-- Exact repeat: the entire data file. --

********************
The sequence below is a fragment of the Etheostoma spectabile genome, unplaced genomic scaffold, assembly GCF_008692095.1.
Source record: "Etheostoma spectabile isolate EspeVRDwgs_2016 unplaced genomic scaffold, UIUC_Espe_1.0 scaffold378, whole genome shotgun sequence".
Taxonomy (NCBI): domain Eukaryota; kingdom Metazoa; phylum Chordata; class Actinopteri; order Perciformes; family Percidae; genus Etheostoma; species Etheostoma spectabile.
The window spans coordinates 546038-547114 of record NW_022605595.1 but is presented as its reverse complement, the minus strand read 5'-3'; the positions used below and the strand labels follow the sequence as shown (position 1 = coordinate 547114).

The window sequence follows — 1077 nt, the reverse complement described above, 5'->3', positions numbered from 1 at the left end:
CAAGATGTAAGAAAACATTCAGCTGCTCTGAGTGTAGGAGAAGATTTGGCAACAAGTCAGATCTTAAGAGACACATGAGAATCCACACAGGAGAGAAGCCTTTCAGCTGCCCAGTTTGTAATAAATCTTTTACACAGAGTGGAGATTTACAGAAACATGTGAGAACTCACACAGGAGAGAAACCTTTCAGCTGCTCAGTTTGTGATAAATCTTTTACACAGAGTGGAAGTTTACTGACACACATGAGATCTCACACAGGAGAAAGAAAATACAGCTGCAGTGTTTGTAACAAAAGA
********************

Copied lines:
The sequence below is a fragment of the Etheostoma spectabile genome, unplaced genomic scaffold, assembly GCF_008692095.1.
Source record: "Etheostoma spectabile isolate EspeVRDwgs_2016 unplaced genomic scaffold, UIUC_Espe_1.0 scaffold378, whole genome shotgun sequence".
Taxonomy (NCBI): domain Eukaryota; kingdom Metazoa; phylum Chordata; class Actinopteri; order Perciformes; family Percidae; genus Etheostoma; species Etheostoma spectabile.
The window spans coordinates 546038-547114 of record NW_022605595.1 but is presented as its reverse complement, the minus strand read 5'-3'; the positions used below and the strand labels follow the sequence as shown (position 1 = coordinate 547114).

The window sequence follows — 1077 nt, the reverse complement described above, 5'->3', positions numbered from 1 at the left end:
CAAGATGTAAGAAAACATTCAGCTGCTCTGAGTGTAGGAGAAGATTTGGCAACAAGTCAGATCTTAAGAGACACATGAGAATCCACACAGGAGAGAAGCCTTTCAGCTGCCCAGTTTGTAATAAATCTTTTACACAGAGTGGAGATTTACAGAAACATGTGAGAACTCACACAGGAGAGAAACCTTTCAGCTGCTCAGTTTGTGATAAATCTTTTACACAGAGTGGAAGTTTACTGACACACATGAGATCTCACACAGGAGAAAGAAAATACAGCTGCAGTGTTTGTAACAAAAGA